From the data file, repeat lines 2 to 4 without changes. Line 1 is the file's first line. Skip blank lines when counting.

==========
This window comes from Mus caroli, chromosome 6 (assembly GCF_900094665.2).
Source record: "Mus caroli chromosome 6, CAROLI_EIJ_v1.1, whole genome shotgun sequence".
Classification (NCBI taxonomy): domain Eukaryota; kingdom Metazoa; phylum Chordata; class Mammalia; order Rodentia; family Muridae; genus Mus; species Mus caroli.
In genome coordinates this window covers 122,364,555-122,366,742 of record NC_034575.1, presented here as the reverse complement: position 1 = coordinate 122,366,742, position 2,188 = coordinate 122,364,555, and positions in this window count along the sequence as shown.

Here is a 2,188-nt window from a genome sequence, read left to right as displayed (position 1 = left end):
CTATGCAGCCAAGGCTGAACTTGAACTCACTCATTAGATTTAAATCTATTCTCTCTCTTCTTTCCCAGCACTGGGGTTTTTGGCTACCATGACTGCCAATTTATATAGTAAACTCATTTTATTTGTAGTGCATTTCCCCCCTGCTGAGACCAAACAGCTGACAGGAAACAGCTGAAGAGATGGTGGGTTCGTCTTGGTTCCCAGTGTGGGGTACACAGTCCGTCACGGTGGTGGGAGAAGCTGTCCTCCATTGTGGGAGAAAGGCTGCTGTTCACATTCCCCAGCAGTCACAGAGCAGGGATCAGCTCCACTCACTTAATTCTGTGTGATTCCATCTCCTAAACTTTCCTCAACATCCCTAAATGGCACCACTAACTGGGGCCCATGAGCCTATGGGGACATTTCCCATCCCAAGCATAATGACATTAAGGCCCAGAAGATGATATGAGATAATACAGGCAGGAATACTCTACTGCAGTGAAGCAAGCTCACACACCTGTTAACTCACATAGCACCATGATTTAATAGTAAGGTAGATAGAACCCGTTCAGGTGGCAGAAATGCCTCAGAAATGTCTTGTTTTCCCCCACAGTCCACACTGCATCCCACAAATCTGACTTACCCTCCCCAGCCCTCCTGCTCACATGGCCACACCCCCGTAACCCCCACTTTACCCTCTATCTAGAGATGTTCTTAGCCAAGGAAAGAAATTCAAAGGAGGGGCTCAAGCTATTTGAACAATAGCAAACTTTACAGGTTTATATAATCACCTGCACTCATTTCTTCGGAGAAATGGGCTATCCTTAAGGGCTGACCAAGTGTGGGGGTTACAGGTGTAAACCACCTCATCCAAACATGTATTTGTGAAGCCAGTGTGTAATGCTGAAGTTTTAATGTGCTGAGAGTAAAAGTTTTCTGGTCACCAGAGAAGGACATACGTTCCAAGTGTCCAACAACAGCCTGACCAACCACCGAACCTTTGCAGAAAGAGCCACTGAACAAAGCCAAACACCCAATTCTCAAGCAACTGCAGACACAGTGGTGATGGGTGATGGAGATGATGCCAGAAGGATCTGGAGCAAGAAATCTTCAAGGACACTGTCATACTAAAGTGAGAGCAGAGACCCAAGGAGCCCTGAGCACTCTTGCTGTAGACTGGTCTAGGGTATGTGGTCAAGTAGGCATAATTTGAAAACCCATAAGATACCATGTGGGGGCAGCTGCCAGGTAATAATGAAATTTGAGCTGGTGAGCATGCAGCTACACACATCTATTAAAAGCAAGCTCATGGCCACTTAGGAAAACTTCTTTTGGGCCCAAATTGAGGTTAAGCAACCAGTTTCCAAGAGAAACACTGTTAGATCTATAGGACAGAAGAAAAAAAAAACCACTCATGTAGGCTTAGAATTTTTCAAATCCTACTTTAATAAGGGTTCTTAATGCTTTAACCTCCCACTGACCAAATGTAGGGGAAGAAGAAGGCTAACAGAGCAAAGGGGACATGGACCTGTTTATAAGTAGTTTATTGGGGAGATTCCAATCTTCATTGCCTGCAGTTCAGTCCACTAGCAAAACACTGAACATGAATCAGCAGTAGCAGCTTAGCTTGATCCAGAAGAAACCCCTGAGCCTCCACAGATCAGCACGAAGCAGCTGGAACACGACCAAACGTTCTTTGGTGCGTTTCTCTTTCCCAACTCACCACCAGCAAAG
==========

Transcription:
Source record: "Mus caroli chromosome 6, CAROLI_EIJ_v1.1, whole genome shotgun sequence".
Classification (NCBI taxonomy): domain Eukaryota; kingdom Metazoa; phylum Chordata; class Mammalia; order Rodentia; family Muridae; genus Mus; species Mus caroli.
In genome coordinates this window covers 122,364,555-122,366,742 of record NC_034575.1, presented here as the reverse complement: position 1 = coordinate 122,366,742, position 2,188 = coordinate 122,364,555, and positions in this window count along the sequence as shown.